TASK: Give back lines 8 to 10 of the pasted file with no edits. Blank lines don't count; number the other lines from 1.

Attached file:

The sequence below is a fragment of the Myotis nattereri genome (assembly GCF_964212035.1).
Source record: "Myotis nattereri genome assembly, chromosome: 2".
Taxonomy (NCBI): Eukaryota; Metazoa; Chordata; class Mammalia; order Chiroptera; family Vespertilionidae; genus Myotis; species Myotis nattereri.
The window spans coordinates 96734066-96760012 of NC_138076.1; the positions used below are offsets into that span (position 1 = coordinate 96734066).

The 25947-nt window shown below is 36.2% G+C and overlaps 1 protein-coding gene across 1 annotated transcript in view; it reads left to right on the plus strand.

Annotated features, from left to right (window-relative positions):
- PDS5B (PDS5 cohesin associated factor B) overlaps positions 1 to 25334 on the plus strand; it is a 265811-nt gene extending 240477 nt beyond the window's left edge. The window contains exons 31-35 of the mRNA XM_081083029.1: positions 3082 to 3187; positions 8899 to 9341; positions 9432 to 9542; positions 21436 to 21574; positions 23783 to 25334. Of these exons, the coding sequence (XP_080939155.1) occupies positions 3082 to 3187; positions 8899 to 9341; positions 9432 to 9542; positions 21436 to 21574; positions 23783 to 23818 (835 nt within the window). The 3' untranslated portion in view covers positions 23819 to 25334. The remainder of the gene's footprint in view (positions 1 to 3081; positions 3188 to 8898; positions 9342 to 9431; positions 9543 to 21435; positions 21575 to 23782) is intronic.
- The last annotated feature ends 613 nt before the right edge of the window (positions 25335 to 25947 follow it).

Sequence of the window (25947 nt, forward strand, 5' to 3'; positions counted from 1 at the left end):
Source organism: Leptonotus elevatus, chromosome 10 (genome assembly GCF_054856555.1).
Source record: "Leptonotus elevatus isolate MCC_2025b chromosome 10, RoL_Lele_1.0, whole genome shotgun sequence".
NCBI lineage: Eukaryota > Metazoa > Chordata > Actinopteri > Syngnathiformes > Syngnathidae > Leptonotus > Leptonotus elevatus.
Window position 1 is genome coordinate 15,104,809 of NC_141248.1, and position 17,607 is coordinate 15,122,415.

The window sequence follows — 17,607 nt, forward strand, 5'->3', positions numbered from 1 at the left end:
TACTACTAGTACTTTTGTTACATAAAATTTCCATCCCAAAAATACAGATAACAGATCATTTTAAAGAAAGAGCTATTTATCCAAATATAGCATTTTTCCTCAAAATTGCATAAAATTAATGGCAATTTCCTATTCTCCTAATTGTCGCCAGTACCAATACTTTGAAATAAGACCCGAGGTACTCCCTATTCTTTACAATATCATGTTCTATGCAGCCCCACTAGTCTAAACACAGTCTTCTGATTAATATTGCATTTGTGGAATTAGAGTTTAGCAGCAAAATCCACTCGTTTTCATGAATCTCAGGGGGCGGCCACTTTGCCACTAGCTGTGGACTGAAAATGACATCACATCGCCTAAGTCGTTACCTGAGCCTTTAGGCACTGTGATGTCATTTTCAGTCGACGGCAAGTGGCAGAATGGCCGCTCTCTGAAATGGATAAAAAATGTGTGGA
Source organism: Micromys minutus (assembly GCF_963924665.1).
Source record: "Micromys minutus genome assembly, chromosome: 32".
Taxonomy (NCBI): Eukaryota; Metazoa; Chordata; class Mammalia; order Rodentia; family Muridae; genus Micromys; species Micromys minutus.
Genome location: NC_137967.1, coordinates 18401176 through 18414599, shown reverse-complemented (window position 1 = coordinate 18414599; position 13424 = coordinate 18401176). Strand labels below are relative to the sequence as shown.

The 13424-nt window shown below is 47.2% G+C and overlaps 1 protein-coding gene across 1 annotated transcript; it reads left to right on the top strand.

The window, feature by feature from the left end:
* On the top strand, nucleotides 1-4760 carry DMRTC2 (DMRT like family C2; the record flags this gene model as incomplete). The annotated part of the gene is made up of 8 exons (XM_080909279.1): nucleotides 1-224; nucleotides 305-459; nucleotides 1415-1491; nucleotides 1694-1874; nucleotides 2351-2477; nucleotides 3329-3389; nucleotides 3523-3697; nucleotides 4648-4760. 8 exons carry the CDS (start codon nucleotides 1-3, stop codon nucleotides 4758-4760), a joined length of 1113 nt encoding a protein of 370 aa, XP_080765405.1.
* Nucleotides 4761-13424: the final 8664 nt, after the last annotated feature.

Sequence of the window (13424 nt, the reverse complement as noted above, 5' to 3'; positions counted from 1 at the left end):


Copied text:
- The last annotated feature ends 613 nt before the right edge of the window (positions 25335 to 25947 follow it).

Sequence of the window (25947 nt, forward strand, 5' to 3'; positions counted from 1 at the left end):
Source organism: Leptonotus elevatus, chromosome 10 (genome assembly GCF_054856555.1).